I just finished rewatching Mad Max: Fury Road. I have to say, I can understand why the film earned the online ire of the so-called men’s rights activists (MRAs). It takes all the high-octane testosterone-drenched tropes of the typical action flick, ramps them up to 11 and, in so doing, exposes the madness that lies at the heart of the culture.
amazon’s The Man in the High Castle (2015)
Insta-score: 4 out of 5.
Short form: After a slow start, this builds to an excellent show.
Spoilers below the fold.
I caught up on the end of the season for Marvel’s Agents of SHIELD. (Yes, it’s that time of summer when I get to catch up on the shows I missed.) The first season ended with the fallout from Captain America: The Winter Soldier, when the entire Marvel universe was scrambled. Could Season Two match it?
Short answer: Surprisingly, yes. Spoilers ho.
I finally caught the last episode of the weird Season 6 of Community as streaming on Yahoo! Stream, called “Emotional Consequences of Broadcast Television”. As could be expected of Community, it was wonderfully meta and self-referential. As could be expected of a series finale, it was actually quite touching.
A couple of observations:
- What might underlie this Russian perception — which I think is over the top — is something far more threatening to the Russian psyche than the idea that America is scheming and plotting to topple them. Far worse indeed is the truth, which is that since the end of the Cold War we’ve more or less ignored them. A lot of what Putin has done, seems to me, to be the geopolitical equivalent of a moody tweener screaming for attention from the once-idolized cool kid who nows ignores them. Going from being one of two superpowers, where every time the Kremlin caught a cold, Washington sneezed, to a perceived backwater minor power, is bruising.
- Having said that, from one point of view, they’re not entirely crazy. While I think they overestimate the coherence of any “American worldview”, there is a certain evangelizing tendency in American politics. We’ve solved it, many Americans think, and of course everyone else should reap the benefit of our leadership. It’s cloying and positive but threatening in its own way. And the ongoing cultural ascendancy of American media — where our action films and pop fashions rule the world — can’t help anyone feel secure.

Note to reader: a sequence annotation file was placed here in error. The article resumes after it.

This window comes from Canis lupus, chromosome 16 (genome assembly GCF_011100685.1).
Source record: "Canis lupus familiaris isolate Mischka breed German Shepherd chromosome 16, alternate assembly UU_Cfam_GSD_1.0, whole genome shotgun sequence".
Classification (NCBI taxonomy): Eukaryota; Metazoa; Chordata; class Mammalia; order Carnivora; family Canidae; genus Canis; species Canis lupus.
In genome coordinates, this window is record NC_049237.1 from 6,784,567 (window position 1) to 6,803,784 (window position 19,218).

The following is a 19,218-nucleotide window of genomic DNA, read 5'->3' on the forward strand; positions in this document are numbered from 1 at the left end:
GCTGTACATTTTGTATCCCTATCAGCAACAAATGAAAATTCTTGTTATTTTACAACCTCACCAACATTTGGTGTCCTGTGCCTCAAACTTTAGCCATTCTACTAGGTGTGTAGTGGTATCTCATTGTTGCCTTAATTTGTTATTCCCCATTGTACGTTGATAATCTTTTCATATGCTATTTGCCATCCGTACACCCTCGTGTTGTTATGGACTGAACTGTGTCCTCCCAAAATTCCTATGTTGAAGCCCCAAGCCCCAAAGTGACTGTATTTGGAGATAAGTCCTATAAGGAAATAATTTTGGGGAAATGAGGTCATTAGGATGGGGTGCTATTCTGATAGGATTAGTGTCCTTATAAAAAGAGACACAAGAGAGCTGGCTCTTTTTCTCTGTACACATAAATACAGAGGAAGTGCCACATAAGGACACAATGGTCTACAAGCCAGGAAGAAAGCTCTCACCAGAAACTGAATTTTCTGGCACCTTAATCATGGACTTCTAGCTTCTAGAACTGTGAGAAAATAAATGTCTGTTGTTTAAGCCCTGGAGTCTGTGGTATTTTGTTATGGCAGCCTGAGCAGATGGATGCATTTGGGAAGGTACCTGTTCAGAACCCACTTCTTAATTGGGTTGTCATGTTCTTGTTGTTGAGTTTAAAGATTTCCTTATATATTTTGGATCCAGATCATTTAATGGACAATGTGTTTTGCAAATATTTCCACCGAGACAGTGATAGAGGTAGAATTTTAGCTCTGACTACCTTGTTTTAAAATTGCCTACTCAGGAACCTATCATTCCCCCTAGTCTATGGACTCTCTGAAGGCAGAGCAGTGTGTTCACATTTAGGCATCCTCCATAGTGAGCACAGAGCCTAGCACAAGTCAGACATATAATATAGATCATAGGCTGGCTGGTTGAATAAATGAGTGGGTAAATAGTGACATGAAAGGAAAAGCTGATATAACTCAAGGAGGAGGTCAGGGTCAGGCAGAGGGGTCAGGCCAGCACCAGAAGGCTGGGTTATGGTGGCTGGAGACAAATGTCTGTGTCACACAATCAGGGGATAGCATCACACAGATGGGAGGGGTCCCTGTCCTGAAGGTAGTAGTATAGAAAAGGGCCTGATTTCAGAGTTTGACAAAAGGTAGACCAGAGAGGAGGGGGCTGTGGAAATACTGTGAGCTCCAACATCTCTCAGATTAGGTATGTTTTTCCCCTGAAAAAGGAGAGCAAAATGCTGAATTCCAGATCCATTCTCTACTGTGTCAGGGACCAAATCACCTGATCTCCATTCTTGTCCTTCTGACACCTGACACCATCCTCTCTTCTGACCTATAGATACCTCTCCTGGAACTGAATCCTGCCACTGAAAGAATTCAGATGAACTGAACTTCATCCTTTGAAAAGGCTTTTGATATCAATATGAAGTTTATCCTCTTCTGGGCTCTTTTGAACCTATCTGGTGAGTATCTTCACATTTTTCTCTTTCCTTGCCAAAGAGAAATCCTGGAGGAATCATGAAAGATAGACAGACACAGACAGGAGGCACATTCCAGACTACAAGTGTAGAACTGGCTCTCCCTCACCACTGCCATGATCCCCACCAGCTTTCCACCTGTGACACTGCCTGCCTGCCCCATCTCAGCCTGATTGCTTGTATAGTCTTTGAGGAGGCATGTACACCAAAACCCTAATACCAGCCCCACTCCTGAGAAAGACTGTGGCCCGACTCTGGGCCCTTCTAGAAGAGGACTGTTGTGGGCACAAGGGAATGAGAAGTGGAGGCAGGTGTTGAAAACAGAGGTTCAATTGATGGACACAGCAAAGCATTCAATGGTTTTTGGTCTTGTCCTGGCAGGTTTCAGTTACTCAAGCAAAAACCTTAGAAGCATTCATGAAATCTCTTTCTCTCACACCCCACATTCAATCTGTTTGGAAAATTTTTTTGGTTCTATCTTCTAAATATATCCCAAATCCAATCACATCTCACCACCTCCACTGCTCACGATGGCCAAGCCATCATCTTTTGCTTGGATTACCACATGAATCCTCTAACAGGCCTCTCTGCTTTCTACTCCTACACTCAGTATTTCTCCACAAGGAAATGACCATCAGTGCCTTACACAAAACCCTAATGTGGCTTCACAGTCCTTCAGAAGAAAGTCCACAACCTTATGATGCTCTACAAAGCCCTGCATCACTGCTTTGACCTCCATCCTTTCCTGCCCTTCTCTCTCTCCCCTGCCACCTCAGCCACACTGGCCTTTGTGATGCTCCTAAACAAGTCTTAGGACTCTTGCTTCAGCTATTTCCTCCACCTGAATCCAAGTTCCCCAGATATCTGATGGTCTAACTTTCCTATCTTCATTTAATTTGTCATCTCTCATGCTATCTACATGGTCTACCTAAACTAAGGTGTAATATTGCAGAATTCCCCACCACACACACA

- It’s hard to see what to do about this. You can’t convince someone you’re on their side by simply repeatedly telling them that. And our actual attitude — dismissive neglect — is unlikely to generate either the evidence of a benign attitude or reciprocal respect. The nigh-complete breakdown of the American political machine implies more neglect and drift, with sporadic and counterproductive engagement mixed with saber-rattling for domestic benefit. It’s a bind.
For everyone who has counseled the citizens of Baltimore (and Ferguson and…) that “violence is not the answer” and that it would be better if everyone just protested peacefully:
1) As has now been documented extensively, the protests were by and large peaceful — and even more by and large, ignored by the national media.
2) Violence certainly is an answer — and one which history shows can be quite effective in prompting change. See for proof the French Revolution, or the American Revolution, for that matter. Of course violence is a random and uncontrolled beast, and the odds are that the reaction it prompts will not be the outcome desired… but usually, something will change. For people who’ve spent their whole lives trapped in a system crushing them without end, any change might be welcome, at least at first.